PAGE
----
On 10 October 2019, Google released a new digital tool (‘EIE’) that has given certain European cities the ability to measure levels of air pollution. So far it has been made available in Dublin, Birmingham, Manchester, Wolverhampton and Coventry, with new cities being added over the coming weeks.
In combination with the Global Covenant of Mayors for Climate & Energy (GCoM), google designed the ‘Environmental Insights Explorer’ (EIE), as a means to:
- analyse their global mapping data;
- estimate building and transport carbon emissions;
- estimate renewable energy potential.
Any global city can nominate itself to be involved through an online form. Amanda Eichel, GCoM executive director, stated: ‘We believe EIE can serve as a critical first step for city sustainability teams to better assess their current situation and more efficiently track and monitor their progress in meeting their climate protection goals.’
The tool is already being tested in Dublin, where city leaders are utilising EIE understanding to advise smart transit programs with the aim of reducing emissions and increasing the use of cleaner travel modes. Owen Keegan, chief executive of Dublin City Council said: ‘Now we can bring Environmental Insights Explorer data analytics to conversations about transportation greenhouse gas emissions and show people the impact of supporting such programs to help start reducing emissions for our entire city which can help inform the debate.’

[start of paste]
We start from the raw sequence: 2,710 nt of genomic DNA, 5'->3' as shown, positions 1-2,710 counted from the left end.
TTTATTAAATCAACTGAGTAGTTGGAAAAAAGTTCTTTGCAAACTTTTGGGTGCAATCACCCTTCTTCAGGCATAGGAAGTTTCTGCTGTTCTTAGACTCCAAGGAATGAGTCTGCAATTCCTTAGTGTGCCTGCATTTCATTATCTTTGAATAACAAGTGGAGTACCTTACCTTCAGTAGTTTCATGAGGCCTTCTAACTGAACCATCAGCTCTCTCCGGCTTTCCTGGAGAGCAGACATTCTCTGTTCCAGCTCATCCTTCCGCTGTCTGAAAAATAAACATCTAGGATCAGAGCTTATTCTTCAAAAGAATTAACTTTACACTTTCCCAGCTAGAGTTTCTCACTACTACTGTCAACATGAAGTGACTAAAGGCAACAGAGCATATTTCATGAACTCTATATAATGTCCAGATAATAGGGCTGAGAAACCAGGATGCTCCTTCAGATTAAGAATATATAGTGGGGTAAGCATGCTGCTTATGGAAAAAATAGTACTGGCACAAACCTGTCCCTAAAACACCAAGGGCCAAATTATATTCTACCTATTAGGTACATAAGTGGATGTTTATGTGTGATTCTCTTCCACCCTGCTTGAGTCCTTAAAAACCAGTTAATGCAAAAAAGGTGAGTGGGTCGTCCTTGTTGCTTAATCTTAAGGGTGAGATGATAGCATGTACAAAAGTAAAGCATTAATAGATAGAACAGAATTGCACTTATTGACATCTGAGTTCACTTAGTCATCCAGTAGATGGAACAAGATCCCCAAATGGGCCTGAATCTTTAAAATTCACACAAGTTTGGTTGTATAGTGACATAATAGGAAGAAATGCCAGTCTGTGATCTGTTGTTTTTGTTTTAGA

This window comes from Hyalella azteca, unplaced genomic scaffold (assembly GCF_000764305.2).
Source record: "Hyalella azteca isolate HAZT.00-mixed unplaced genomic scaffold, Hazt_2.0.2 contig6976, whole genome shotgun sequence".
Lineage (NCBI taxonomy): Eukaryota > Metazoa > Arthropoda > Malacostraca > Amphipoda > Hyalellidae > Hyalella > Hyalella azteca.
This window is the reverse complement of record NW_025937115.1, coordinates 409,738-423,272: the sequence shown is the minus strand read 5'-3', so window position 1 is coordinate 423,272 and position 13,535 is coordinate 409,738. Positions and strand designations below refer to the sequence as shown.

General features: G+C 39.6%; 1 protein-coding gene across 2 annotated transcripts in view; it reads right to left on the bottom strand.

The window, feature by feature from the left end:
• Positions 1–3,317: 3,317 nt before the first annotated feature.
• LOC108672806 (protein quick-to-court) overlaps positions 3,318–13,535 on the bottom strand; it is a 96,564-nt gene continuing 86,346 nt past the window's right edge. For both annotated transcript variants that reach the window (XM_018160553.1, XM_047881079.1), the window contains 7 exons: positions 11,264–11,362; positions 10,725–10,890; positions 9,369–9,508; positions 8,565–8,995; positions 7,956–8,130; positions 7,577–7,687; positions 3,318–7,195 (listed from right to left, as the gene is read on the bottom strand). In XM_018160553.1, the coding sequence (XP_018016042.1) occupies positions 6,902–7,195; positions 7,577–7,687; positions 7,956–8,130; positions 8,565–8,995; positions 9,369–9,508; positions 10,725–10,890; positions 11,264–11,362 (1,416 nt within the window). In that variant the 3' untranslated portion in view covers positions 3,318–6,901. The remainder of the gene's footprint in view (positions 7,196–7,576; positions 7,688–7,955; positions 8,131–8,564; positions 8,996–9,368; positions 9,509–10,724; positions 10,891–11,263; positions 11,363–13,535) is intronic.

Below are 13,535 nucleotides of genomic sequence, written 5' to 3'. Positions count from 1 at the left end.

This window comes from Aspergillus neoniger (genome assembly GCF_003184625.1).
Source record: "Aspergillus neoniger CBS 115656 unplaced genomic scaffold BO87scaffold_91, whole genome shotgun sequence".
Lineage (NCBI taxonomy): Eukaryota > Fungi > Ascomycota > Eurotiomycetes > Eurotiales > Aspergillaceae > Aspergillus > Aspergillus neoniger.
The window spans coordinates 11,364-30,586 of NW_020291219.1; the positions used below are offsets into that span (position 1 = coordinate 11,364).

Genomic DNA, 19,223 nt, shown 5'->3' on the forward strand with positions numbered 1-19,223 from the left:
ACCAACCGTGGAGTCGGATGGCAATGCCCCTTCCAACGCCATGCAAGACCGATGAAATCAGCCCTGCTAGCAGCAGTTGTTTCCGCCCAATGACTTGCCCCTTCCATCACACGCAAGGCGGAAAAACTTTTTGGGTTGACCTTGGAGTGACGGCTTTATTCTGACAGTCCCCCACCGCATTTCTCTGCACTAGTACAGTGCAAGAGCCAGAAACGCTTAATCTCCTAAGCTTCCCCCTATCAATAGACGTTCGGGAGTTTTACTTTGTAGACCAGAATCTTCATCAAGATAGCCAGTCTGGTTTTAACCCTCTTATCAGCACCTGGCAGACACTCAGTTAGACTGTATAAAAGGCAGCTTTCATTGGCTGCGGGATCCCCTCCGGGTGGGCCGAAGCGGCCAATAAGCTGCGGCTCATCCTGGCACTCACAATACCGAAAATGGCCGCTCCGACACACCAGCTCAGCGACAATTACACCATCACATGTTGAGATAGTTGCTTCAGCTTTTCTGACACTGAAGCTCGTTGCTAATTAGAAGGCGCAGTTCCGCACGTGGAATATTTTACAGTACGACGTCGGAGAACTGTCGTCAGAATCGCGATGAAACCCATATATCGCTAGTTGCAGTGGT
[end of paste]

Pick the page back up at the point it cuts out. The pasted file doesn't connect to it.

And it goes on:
Starting in Copenhagen, Google is also making new hyperlocal, street-level air quality data accessible. It is part of EIE Labs which will pilot climate focussed datasets as a critical indicator for prioritising and tracking climate action. Rasmus Reeh, senior developer at Copenhagen Solutions Lab said: ‘Measuring ultrafine particles and black carbon at street level are important steps for the City of Copenhagen to understand how we can prioritise actions to secure a clean and healthy city for our citizens. This new data displays the dynamic levels of ultrafine particles and black carbon with a strong overall relation to traffic patterns, but also hotspots like the narrow streets in our old city centre.’
Google has already started distributing air quality data collected through street view cars earlier this year. The cars have accumulated 140,000 miles and 7,000 hours worth of driving data after being equipped with Aclima’s mobile sensor platform to measure:
- nitric oxide (NO);
- nitrogen dioxide (NO2);
- particulate matter (PM 2.5, PM 10);
- ultrafine particulate matter (PM 0.1);
- black carbon.
Photo Credit: © NadyGinzburg / Shutterstock.com - no permission to re-use image(s) without separate licence from Shutterstock.
Article first published on Air Quality News on 11th November 2019.